As rates of burnout continue to rise in the healthcare community, how can help our female physicians combat it? Dr. Jennifer Caudle joins Infectious Disease Specialist, Dr. Roni Devlin, to discuss how we can prevent burnout for female physicians.
Battling Burnout & Bias with Locum Tenens
You’re Listening to Spotlight On Locum Tenens on ReachMD in partnership with Locumstory.com. Here’s your host, Dr. Jennifer Caudle.
Welcome to Spotlight on Locum Tenens on ReachMD. I'm your host, Dr. Jennifer Caudle, and joining me today to discuss how we can prevent burnout in female physicians is Infectious Disease Specialist, Dr. Roni Devlin. Dr. Devlin, thanks so much for being here today.
And thanks so much for having me.
So, Dr. Devlin, we all know that burnout is becoming increasingly common in the healthcare field. But can you share some factors that might be contributing to the rising rates among female physicians in particular?
Sure. I think it's probably no surprise to anyone that female physicians may encounter burnout symptoms faster and more readily and more often than their male counterparts. And that's because of several things. One of which is that they're still the primary caretakers whether it's for their children, their significant others, their elderly parents, women still have most of the burden for caretaking beyond their expectations at work. So, they have more stressors, both at work and at home that can lead to symptoms of burnout.
They're also still the primary household management team. Even with partners who share some of the duties of finances, and scheduling, and cleaning, and cooking, women still do most of that work. And that is on top of their caregiving tasks that they're responsible for, and that they commit to. So at home women have more work to do that impinges upon their both mental and physical capabilities at work.
But at work, too, they have inequalities that they have to deal with. They're paid less, there are pregnancy and childcare biases, women still suffer from sexism and microaggressions. And when women are asked how they feel at work, they often say that they are more likely to feel that they are deemed unworthy of their work than their male counterparts.
Thank you so much for that. That's very helpful. And in some ways, I have to say, as a woman, tough to hear. But very insightful, of course. And, you know, based on your own experiences, how and why did you become interested in locum tenens work?
Well, I think truthfully, burnout played a big part in my decision to transition to locum tenens. I had been practicing for just about 15 years at Community Academic Institutions in the Midwest, and all of the positions I was in were with very small teams, despite the fact that over the years, the responsibilities became increasingly more, and larger and more burdensome.
So I think I was just reaching a point where I was experiencing all of those stressors that I mentioned earlier in the previous question, but also recognizing that my work was becoming more burdensome than I, as one person, could handle. So, as I was getting more and more fatigued, and all of the accumulative stressors from the 15 years of practice, and the work-life balance and sexism and microaggressions in the workplace were adding up, I just became tired and, to be honest, angry. I used to joke and call it my pager rage actually because I would feel angry when my pager went off, as just another interruption and distraction in my day that was already more stressful than I could handle. And that fatigue and anger seem to play out beyond my workday. And I realized I just couldn't, I couldn't keep up that peace and that unhappiness.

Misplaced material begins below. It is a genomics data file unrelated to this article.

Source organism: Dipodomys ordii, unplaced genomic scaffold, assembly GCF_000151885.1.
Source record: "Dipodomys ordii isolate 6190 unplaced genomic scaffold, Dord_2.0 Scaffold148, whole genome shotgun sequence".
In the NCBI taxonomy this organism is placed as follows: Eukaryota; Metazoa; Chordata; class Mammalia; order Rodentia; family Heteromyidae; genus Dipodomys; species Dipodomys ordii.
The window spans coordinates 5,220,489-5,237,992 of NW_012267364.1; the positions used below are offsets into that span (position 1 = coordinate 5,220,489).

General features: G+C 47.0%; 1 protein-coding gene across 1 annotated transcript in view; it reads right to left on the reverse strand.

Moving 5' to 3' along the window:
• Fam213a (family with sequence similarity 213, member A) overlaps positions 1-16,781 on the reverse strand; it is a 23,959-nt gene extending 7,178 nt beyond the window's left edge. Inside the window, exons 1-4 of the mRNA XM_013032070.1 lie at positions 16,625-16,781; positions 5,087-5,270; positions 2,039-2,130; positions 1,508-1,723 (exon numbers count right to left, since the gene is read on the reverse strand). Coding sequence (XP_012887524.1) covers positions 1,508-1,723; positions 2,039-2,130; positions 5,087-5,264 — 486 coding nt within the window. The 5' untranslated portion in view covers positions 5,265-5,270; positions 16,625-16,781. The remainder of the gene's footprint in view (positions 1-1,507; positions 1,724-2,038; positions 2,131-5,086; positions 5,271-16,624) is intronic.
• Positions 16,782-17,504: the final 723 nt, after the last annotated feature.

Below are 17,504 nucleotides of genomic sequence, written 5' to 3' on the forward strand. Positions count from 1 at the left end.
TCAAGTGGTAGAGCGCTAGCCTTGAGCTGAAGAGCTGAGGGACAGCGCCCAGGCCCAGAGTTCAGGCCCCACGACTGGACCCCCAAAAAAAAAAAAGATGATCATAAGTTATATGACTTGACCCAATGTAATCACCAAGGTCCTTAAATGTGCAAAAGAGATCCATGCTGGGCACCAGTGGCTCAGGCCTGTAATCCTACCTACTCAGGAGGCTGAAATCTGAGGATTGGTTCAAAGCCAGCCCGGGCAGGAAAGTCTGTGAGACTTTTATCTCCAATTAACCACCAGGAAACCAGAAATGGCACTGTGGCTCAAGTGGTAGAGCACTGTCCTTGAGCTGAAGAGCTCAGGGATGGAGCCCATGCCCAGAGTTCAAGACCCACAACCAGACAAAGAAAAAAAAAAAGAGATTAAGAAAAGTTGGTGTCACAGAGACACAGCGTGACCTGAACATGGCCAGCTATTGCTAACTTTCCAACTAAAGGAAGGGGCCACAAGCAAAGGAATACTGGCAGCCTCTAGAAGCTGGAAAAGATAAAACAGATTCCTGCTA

I found locum tenens to be a nice transition for me because it allowed me to have more control over my work schedule. It allowed me to define what the workload would be, and to cater assignments to my skills and expertise rather than focusing on work that either wasn't what I was interested in, in the world of infectious disease, or I had no expertise for in my specialty. It also allowed me respite between assignments so that I could recover from whatever burdens or stressors the job may have brought on. And it also gave me the chance to travel and experience medical work in other environments, which I think is helpful for gaining skills and knowledge beyond just one point of practice.
Excellent. And it's very helpful, and really appreciate you sharing your story, because I think there's many physicians that will relate to your experiences. As a quick follow-up to that, Dr. Devlin, what was that transition to locum tenens like? And how did it impact your feelings of burnout?
Yeah, the transition was sort of interesting. I was required at my permanent position to give her three-months’ notice before I would be officially done with my work there. So what I did was I gave notice and then also during my time off I was on a one week on, one week off schedule. On my weeks off, I actually tried my first assignments in locums work. So I was doing both at the same time. I was winding down my permanent position and then gearing up my locums work to make sure that I had made a choice that made sense. And that was started in December of 2019. So by the time my three-months’ notice came to into play, the pandemic was here.